Designer Michal Bassad has turned cotton T-shirts into an unplanned, intuitive aesthetic.
"It's a kind of a dance," says Michal Bassad. The designer is perched on a table next to her sewing machine. Her studio, which also serves as her store, has only a few racks of clothing, reflective of her artistic approach to fashion.
Though the space is minimal, its energetic, loud music streams though a laptop computer, and the teal walls serve as an impromptu chalkboard. "Anger is energy" is scrawled in white beside the makeshift dressing room of little more than a corner partitioned by paper patterns hanging from a steel rack. Her clothes are as dynamic as the environment they are created in.
"My clothes are very organic in that manner, they are not planned, they are intuitive," Bassad says. This approach explains why no two pieces are identical. "Each is one. It's like days," says Michal. "No day is the same, no day repeats itself."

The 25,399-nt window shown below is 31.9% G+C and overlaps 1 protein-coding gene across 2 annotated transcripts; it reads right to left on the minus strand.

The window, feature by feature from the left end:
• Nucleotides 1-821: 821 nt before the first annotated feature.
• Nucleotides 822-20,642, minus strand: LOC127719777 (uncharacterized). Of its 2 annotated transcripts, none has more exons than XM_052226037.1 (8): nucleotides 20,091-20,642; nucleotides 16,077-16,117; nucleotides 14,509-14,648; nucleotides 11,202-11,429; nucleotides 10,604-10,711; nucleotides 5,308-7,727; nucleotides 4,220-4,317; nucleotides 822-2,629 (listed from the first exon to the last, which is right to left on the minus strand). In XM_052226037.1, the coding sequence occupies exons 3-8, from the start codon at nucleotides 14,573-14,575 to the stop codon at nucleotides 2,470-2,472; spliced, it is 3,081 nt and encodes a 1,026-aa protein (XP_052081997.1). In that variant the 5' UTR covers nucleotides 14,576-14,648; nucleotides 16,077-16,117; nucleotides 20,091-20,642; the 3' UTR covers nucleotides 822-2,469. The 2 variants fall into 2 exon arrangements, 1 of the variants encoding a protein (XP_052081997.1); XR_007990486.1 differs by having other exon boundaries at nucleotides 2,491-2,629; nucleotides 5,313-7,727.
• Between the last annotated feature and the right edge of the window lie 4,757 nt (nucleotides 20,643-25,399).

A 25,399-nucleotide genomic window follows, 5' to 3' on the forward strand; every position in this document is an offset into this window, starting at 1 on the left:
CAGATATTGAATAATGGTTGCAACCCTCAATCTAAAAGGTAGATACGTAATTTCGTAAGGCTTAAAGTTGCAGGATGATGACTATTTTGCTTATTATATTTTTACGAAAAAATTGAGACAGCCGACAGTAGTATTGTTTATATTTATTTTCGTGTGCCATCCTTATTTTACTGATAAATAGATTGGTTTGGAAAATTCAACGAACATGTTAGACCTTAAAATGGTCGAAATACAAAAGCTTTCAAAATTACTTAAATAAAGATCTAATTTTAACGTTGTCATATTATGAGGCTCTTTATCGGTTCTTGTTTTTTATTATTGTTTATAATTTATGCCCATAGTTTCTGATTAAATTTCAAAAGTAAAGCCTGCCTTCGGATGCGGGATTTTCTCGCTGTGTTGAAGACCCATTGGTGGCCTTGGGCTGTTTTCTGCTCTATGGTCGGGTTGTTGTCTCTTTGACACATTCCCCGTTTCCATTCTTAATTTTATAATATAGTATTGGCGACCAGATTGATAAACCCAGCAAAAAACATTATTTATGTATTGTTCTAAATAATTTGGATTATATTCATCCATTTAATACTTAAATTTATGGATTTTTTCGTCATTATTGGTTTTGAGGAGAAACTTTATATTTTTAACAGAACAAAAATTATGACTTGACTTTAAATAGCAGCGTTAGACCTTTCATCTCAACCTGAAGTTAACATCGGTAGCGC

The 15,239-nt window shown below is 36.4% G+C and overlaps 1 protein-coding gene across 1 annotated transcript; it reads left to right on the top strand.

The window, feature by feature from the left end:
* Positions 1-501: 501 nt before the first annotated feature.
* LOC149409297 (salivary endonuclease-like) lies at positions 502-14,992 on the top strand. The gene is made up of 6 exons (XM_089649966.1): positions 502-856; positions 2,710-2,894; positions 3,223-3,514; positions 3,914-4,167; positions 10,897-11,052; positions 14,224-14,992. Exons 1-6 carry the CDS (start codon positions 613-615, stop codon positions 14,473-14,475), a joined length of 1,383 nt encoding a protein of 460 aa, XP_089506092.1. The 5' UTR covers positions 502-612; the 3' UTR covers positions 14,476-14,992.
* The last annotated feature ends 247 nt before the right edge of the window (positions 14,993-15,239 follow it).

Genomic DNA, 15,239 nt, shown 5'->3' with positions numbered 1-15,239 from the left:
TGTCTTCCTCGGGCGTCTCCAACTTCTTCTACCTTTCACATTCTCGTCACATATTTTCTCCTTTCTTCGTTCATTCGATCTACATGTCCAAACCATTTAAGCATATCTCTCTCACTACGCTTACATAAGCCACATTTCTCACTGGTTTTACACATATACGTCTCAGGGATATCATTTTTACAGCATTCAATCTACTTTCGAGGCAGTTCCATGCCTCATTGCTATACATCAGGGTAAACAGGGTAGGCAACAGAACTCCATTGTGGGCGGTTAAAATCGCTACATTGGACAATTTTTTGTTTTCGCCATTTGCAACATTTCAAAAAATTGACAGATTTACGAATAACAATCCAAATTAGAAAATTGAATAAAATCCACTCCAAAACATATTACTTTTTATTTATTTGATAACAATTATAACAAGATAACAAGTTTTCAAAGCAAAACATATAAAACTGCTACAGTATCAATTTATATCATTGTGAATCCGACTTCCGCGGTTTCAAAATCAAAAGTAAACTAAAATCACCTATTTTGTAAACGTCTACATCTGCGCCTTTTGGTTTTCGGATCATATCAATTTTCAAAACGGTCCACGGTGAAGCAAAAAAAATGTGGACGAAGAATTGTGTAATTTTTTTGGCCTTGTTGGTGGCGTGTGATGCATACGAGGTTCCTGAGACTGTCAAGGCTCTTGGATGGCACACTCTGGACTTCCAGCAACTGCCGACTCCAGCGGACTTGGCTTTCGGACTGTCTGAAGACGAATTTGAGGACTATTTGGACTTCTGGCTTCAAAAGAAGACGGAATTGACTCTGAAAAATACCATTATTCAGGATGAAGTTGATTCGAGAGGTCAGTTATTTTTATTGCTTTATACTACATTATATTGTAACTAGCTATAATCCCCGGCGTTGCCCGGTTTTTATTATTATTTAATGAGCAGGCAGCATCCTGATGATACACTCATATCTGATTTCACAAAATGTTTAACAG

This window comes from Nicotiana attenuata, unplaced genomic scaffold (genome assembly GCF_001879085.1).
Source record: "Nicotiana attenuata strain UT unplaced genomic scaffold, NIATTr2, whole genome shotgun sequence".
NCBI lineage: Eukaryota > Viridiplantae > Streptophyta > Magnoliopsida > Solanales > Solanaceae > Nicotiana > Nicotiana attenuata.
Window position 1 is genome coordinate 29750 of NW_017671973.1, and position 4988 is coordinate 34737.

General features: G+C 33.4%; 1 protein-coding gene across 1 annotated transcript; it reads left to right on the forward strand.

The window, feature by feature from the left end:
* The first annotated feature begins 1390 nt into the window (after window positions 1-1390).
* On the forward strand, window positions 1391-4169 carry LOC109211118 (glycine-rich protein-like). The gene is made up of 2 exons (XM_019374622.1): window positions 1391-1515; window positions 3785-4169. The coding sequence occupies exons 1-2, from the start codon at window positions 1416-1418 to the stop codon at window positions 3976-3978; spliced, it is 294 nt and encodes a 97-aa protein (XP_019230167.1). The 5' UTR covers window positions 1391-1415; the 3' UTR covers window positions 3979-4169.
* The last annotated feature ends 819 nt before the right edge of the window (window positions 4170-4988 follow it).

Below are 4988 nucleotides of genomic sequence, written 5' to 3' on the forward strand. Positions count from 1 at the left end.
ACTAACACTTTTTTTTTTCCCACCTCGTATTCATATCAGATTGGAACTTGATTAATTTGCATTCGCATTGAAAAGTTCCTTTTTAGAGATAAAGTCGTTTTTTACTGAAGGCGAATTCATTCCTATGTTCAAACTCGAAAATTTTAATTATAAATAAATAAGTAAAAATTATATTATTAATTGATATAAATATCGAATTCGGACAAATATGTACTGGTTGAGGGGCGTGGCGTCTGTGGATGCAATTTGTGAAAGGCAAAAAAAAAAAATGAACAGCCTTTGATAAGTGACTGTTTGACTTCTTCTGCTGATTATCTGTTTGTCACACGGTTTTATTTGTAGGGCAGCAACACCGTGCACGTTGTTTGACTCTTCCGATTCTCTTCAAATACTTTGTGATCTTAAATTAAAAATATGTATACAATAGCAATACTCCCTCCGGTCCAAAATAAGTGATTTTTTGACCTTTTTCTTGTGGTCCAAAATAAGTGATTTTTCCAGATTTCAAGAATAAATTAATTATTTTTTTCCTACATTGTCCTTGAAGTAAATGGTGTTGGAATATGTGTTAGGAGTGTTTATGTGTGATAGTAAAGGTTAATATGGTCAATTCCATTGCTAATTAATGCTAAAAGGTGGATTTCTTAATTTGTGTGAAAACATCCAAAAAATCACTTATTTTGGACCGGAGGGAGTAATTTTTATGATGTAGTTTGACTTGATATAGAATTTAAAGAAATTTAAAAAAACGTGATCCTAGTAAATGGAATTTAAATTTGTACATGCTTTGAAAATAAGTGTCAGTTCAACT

While each piece is distinct, they are all reflective of Bassad's unique vision - part punk rock, part recycled, entirely fanciful.
Though her style has evolved over the nine years she has been making clothes, it is rooted in her first strokes. She began after "a beautiful, handsome man" broke her heart. Left with empty time and a lot of large T-shirts, she started sewing. "I started making them into other shirts, much more fitted, much more elegant," she recalls.
Working as a fashion photographer at the time, she made these early pieces for herself and friends. "I didn't think about turning it into something big. It just grew," says Bassad. "I had a sale... and I sold all [the shirts] but one. I realized that there must be something there I should explore."
After this early success, she managed to place some of her clothing in what she refers to as "the right boutiques." But eventually she struck out on her own, becoming one of the first designers to open shop in Gan Hahashmal in South Tel Aviv